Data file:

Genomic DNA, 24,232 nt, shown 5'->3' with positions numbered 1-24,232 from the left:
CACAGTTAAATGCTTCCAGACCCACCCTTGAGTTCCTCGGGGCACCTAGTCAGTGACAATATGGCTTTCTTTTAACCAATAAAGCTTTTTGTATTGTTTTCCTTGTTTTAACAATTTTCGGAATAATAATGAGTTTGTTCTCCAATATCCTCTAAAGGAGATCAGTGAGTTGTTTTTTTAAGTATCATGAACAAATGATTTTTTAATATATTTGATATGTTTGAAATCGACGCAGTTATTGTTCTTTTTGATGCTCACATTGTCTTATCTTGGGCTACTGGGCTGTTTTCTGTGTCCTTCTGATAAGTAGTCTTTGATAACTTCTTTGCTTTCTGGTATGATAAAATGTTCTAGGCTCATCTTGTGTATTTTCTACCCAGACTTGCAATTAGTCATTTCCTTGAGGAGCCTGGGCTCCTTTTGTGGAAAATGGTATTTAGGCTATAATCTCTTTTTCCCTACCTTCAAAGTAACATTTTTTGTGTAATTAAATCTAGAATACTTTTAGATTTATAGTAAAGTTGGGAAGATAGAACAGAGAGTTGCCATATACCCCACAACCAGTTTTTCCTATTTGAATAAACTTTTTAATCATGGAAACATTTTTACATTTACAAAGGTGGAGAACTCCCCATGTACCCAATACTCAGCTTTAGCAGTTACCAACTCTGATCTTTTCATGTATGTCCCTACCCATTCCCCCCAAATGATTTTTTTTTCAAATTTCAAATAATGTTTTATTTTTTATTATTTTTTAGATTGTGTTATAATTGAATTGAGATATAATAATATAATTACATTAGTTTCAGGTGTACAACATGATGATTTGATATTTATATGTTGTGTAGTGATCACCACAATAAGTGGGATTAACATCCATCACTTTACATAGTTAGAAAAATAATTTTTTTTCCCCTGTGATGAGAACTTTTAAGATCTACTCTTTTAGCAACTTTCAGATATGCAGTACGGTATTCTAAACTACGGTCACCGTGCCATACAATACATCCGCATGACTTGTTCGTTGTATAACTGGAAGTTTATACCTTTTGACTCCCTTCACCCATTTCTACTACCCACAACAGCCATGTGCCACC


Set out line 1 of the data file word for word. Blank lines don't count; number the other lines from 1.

Genomic DNA, 24,232 nt, shown 5'->3' with positions numbered 1-24,232 from the left: